Metal Detectorist finds nameplate of Capt J. R. Macardle in Bicester

Jock Macardle Nameplate

An astounding piece of the Macardles Legacy has come to light in Jan 2022 when we were contacted by UK metal detectorist Phil Brandon. A name plate for “Capt J.R Macardle” aka Jock was found by Phil while metal detecting in Bicester in the U.K. recently. Having no knowledge of its providence he then researched online only to find that Jock Macardle did indeed visit Bicester for a horse event in 1956 and wrote all about it to his stable hand “Mallon” in a letter that was sent from the Stanhope Court Hotel back in 2nd Nov 1956. The letter which is preserved as part of the Macardles Historical Society was posted online by Jason McGee to the website and thus found by Phil to make the connection to his find.

“I consider it a privilege to have found this gallant hero’s saddle badge and return it to its historical roots with his family’s brewery.” said Phil “I am sending it over to the Macardles Historical Society so it can be preserved along with other artefacts”.


Phil Brandom – More Info

I am  family man in my mid 50’s work for NatWest Bank and have recently taken up metal detecting as a hobby.  This was probably my 5th or 6th metal detecting hunt!  I found this artefact in a dig organised by a local Group called the Metal Detectorists in Buckinghamshire.  The dig was on Sunday 23rd Jan 2022 at a farm between Marsh Gibbon and Bicester in Bucks.UK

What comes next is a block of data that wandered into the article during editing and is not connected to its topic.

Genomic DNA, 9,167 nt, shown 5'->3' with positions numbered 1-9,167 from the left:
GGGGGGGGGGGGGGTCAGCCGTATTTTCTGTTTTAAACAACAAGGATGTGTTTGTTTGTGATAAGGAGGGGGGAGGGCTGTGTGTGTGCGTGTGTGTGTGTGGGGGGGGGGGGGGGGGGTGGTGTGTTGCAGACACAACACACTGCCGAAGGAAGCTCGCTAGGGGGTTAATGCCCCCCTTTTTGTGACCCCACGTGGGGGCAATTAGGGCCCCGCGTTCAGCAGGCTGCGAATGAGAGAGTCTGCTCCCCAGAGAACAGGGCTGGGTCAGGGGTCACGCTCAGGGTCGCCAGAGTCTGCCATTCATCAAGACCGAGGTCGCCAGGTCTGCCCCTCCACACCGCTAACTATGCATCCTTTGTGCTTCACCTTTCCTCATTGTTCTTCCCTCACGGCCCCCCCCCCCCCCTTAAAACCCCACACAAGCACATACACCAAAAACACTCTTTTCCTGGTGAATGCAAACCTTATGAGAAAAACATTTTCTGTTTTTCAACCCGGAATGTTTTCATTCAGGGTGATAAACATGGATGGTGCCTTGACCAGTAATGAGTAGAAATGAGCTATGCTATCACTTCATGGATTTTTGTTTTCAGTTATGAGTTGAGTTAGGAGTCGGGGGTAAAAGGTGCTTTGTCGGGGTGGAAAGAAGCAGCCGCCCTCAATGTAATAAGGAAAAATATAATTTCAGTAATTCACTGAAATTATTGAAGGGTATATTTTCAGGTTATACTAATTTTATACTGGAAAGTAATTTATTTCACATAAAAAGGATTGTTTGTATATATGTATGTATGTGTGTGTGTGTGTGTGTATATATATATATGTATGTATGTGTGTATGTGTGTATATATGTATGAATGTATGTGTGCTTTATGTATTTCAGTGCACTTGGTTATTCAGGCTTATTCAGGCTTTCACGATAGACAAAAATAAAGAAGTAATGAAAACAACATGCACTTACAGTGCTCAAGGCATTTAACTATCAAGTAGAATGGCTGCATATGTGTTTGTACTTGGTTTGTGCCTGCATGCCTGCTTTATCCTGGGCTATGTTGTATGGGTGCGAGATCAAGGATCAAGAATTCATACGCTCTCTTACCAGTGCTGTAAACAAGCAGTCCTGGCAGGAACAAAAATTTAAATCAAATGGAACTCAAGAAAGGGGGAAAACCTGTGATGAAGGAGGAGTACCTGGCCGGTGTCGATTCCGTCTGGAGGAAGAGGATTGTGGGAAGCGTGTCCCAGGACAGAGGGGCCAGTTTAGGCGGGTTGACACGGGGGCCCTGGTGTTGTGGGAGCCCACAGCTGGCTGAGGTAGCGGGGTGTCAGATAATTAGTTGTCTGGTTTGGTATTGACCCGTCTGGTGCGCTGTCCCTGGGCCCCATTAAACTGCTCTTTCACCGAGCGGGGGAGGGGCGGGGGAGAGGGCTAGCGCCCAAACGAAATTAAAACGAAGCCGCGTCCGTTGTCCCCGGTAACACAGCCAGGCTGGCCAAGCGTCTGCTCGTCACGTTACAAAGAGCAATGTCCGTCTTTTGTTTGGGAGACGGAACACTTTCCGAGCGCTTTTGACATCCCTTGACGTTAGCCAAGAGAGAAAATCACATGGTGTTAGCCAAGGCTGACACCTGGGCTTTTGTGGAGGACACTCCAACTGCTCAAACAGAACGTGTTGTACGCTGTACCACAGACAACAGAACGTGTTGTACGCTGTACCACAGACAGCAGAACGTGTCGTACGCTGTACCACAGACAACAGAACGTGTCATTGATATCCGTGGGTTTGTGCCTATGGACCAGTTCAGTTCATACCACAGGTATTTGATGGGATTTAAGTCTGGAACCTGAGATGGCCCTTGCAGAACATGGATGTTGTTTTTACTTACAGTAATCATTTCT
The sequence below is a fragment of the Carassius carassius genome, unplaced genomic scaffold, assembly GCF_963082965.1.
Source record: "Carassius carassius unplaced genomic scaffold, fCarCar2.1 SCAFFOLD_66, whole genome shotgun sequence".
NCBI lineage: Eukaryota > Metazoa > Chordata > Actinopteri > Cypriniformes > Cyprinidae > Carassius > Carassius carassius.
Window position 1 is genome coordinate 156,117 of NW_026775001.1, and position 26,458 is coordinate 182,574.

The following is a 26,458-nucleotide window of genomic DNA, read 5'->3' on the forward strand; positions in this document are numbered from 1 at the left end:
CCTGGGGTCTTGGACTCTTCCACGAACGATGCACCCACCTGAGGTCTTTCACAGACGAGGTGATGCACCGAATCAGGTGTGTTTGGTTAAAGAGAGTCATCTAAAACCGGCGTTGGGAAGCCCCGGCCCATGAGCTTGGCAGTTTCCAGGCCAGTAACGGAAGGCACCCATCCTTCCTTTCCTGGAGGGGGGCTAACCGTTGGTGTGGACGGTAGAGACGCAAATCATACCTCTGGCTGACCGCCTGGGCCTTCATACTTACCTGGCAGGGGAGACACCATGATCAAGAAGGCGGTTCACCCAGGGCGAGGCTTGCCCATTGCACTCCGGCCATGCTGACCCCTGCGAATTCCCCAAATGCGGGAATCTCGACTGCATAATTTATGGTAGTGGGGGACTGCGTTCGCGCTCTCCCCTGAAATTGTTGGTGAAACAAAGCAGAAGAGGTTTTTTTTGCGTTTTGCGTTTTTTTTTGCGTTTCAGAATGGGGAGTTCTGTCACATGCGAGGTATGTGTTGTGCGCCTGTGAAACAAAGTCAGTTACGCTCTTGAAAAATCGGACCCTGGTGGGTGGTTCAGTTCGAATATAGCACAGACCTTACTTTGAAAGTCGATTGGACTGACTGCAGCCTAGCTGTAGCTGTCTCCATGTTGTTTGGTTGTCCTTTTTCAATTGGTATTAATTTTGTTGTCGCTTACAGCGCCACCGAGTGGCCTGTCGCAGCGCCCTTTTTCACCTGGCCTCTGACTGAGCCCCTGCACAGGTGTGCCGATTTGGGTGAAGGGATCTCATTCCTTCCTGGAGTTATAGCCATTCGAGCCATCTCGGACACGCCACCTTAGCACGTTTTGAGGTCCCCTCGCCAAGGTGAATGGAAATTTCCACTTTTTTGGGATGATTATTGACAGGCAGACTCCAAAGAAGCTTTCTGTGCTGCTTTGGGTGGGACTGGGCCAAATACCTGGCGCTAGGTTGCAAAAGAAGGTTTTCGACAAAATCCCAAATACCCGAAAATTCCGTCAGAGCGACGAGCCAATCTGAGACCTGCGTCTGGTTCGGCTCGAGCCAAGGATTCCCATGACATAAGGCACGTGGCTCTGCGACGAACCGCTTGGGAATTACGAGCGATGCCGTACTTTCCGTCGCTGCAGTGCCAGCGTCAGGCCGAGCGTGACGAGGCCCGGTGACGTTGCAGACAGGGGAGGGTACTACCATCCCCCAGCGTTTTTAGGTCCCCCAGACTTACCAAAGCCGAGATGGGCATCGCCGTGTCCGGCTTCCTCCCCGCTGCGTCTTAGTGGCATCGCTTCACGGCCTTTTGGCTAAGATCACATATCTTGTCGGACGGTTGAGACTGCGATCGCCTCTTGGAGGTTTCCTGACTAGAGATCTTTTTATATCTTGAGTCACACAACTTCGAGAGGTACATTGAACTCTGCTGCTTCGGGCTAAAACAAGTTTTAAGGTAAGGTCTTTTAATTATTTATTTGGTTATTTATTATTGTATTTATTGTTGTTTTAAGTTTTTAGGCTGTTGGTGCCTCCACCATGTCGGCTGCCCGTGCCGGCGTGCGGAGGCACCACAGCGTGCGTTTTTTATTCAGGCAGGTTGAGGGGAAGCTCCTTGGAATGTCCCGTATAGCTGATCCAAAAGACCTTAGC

I found this piece as soon as I started about 3″ down in a large unploughed field near the road and at first I thought it was a manufacturers plate from a farm machine.  When I took it home and cleaned it I uncovered the name ‘Capt JR Macardle, Bicester’ and was immediately intrigued as to who this JR Macardle was as it was such a distinctive name that I figured there was a chance of finding a family who might appreciate being reunited with this little piece of history.

I started researching on the web and asked my online Metal Detecting Forum (MDF) colleagues for support.  They immediately started researching along with me and identified this as likely an army saddle badge.

We looked through many military records and came across Captain JR Macardle from Ireland, at that point I found the brewery history website and stumbled across Jock Macardle’s letter stating he was coming to Bicester for a horse event … this was the link we had been looking for: JR Macardle, in Bicester, with his horse.  At that point I contacted the Macardle historic curators and told them the story.

The final confirmation came from one of the MDF Forum members who sent me a set of clippings from the various  publications outlining all of the mentions of Capt. JR Macardle, it was here that I was able to confirm that John Ross Macardle was also known as ‘Jock’ Macardle (confirming him as the author of your letter). He ‘attained his captaincy at the age of 24. This is something of a record.. and was…exceedingly fit.’ (Dundalk Democrat, 20 January 1917).

It also made mention of his award of the Military Cross: ‘For conspicuous gallantry and devotion to duty. His battery came under heavy fire, and the camouflage at one of the gun pits was set on fire. He at once ran in and extinguished it, and thus prevented the fire from spreading to the ammunition It was largely due to his gallant act that the battery was able to keep all its guns in action.’ (Supplement to the London Gazette, 22 March 1918)